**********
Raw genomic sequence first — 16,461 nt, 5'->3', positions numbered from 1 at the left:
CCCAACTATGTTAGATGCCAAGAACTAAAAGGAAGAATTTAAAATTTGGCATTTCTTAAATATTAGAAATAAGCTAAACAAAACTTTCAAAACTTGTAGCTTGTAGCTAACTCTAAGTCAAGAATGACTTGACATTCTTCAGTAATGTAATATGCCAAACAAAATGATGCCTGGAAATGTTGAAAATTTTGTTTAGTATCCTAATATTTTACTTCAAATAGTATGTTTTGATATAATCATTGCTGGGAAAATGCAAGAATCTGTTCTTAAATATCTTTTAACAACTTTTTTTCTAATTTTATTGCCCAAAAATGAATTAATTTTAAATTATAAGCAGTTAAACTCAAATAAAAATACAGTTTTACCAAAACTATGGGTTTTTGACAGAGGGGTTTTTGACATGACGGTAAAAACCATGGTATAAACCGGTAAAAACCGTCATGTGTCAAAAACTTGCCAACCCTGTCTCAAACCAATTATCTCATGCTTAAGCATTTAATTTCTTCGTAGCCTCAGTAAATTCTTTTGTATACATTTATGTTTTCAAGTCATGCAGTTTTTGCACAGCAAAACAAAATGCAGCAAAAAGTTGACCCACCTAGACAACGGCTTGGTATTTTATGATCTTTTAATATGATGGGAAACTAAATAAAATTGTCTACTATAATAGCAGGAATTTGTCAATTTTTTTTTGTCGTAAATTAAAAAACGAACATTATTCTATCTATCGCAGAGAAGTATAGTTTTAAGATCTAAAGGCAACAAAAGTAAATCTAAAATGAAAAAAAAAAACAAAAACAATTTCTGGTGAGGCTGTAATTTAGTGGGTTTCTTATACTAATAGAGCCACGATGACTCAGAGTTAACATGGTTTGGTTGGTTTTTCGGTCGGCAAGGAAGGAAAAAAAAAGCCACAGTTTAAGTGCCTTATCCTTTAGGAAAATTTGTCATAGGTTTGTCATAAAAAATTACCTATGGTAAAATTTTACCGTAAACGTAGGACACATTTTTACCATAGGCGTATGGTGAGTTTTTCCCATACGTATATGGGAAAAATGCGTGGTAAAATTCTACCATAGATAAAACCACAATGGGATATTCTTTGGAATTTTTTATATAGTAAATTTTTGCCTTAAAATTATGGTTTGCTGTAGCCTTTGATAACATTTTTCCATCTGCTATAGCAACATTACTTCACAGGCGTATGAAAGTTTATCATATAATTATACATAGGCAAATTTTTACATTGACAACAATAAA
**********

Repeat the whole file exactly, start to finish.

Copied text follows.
Raw genomic sequence first — 16,461 nt, 5'->3', positions numbered from 1 at the left:
CCCAACTATGTTAGATGCCAAGAACTAAAAGGAAGAATTTAAAATTTGGCATTTCTTAAATATTAGAAATAAGCTAAACAAAACTTTCAAAACTTGTAGCTTGTAGCTAACTCTAAGTCAAGAATGACTTGACATTCTTCAGTAATGTAATATGCCAAACAAAATGATGCCTGGAAATGTTGAAAATTTTGTTTAGTATCCTAATATTTTACTTCAAATAGTATGTTTTGATATAATCATTGCTGGGAAAATGCAAGAATCTGTTCTTAAATATCTTTTAACAACTTTTTTTCTAATTTTATTGCCCAAAAATGAATTAATTTTAAATTATAAGCAGTTAAACTCAAATAAAAATACAGTTTTACCAAAACTATGGGTTTTTGACAGAGGGGTTTTTGACATGACGGTAAAAACCATGGTATAAACCGGTAAAAACCGTCATGTGTCAAAAACTTGCCAACCCTGTCTCAAACCAATTATCTCATGCTTAAGCATTTAATTTCTTCGTAGCCTCAGTAAATTCTTTTGTATACATTTATGTTTTCAAGTCATGCAGTTTTTGCACAGCAAAACAAAATGCAGCAAAAAGTTGACCCACCTAGACAACGGCTTGGTATTTTATGATCTTTTAATATGATGGGAAACTAAATAAAATTGTCTACTATAATAGCAGGAATTTGTCAATTTTTTTTTGTCGTAAATTAAAAAACGAACATTATTCTATCTATCGCAGAGAAGTATAGTTTTAAGATCTAAAGGCAACAAAAGTAAATCTAAAATGAAAAAAAAAAACAAAAACAATTTCTGGTGAGGCTGTAATTTAGTGGGTTTCTTATACTAATAGAGCCACGATGACTCAGAGTTAACATGGTTTGGTTGGTTTTTCGGTCGGCAAGGAAGGAAAAAAAAAGCCACAGTTTAAGTGCCTTATCCTTTAGGAAAATTTGTCATAGGTTTGTCATAAAAAATTACCTATGGTAAAATTTTACCGTAAACGTAGGACACATTTTTACCATAGGCGTATGGTGAGTTTTTCCCATACGTATATGGGAAAAATGCGTGGTAAAATTCTACCATAGATAAAACCACAATGGGATATTCTTTGGAATTTTTTATATAGTAAATTTTTGCCTTAAAATTATGGTTTGCTGTAGCCTTTGATAACATTTTTCCATCTGCTATAGCAACATTACTTCACAGGCGTATGAAAGTTTATCATATAATTATACATAGGCAAATTTTTACATTGACAACAATAAA